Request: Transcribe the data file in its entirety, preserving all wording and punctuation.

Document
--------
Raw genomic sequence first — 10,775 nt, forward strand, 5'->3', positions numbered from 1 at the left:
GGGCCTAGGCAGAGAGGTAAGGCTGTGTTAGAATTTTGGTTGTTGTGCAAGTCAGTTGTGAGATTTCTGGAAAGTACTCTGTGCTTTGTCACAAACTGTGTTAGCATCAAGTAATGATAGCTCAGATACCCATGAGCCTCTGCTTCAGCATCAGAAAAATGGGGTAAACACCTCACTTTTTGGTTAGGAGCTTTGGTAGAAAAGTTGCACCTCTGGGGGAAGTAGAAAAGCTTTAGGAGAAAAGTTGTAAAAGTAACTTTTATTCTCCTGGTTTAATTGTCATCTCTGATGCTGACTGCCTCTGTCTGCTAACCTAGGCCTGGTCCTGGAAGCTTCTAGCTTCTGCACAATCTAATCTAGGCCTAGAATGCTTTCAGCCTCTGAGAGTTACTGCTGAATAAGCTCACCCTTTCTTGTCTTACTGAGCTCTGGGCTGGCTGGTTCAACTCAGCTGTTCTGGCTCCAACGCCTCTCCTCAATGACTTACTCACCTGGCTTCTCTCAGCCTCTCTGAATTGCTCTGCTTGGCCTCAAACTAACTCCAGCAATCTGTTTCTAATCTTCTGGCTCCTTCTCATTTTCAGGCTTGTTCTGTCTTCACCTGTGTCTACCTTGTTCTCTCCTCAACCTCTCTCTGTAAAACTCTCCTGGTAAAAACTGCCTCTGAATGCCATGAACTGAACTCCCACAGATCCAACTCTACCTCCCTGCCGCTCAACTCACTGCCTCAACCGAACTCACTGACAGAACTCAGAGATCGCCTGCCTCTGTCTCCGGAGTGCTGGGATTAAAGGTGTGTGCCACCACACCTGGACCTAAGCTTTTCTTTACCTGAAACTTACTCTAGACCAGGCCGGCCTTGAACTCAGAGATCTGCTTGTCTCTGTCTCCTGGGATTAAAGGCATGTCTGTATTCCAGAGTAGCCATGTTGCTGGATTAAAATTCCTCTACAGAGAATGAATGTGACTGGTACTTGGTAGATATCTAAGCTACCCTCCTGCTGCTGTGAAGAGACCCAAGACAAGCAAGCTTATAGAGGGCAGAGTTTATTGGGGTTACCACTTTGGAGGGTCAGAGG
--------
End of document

Raw genomic sequence first — 10,775 nt, forward strand, 5'->3', positions numbered from 1 at the left:
GGGCCTAGGCAGAGAGGTAAGGCTGTGTTAGAATTTTGGTTGTTGTGCAAGTCAGTTGTGAGATTTCTGGAAAGTACTCTGTGCTTTGTCACAAACTGTGTTAGCATCAAGTAATGATAGCTCAGATACCCATGAGCCTCTGCTTCAGCATCAGAAAAATGGGGTAAACACCTCACTTTTTGGTTAGGAGCTTTGGTAGAAAAGTTGCACCTCTGGGGGAAGTAGAAAAGCTTTAGGAGAAAAGTTGTAAAAGTAACTTTTATTCTCCTGGTTTAATTGTCATCTCTGATGCTGACTGCCTCTGTCTGCTAACCTAGGCCTGGTCCTGGAAGCTTCTAGCTTCTGCACAATCTAATCTAGGCCTAGAATGCTTTCAGCCTCTGAGAGTTACTGCTGAATAAGCTCACCCTTTCTTGTCTTACTGAGCTCTGGGCTGGCTGGTTCAACTCAGCTGTTCTGGCTCCAACGCCTCTCCTCAATGACTTACTCACCTGGCTTCTCTCAGCCTCTCTGAATTGCTCTGCTTGGCCTCAAACTAACTCCAGCAATCTGTTTCTAATCTTCTGGCTCCTTCTCATTTTCAGGCTTGTTCTGTCTTCACCTGTGTCTACCTTGTTCTCTCCTCAACCTCTCTCTGTAAAACTCTCCTGGTAAAAACTGCCTCTGAATGCCATGAACTGAACTCCCACAGATCCAACTCTACCTCCCTGCCGCTCAACTCACTGCCTCAACCGAACTCACTGACAGAACTCAGAGATCGCCTGCCTCTGTCTCCGGAGTGCTGGGATTAAAGGTGTGTGCCACCACACCTGGACCTAAGCTTTTCTTTACCTGAAACTTACTCTAGACCAGGCCGGCCTTGAACTCAGAGATCTGCTTGTCTCTGTCTCCTGGGATTAAAGGCATGTCTGTATTCCAGAGTAGCCATGTTGCTGGATTAAAATTCCTCTACAGAGAATGAATGTGACTGGTACTTGGTAGATATCTAAGCTACCCTCCTGCTGCTGTGAAGAGACCCAAGACAAGCAAGCTTATAGAGGGCAGAGTTTATTGGGGTTACCACTTTGGAGGGTCAGAGG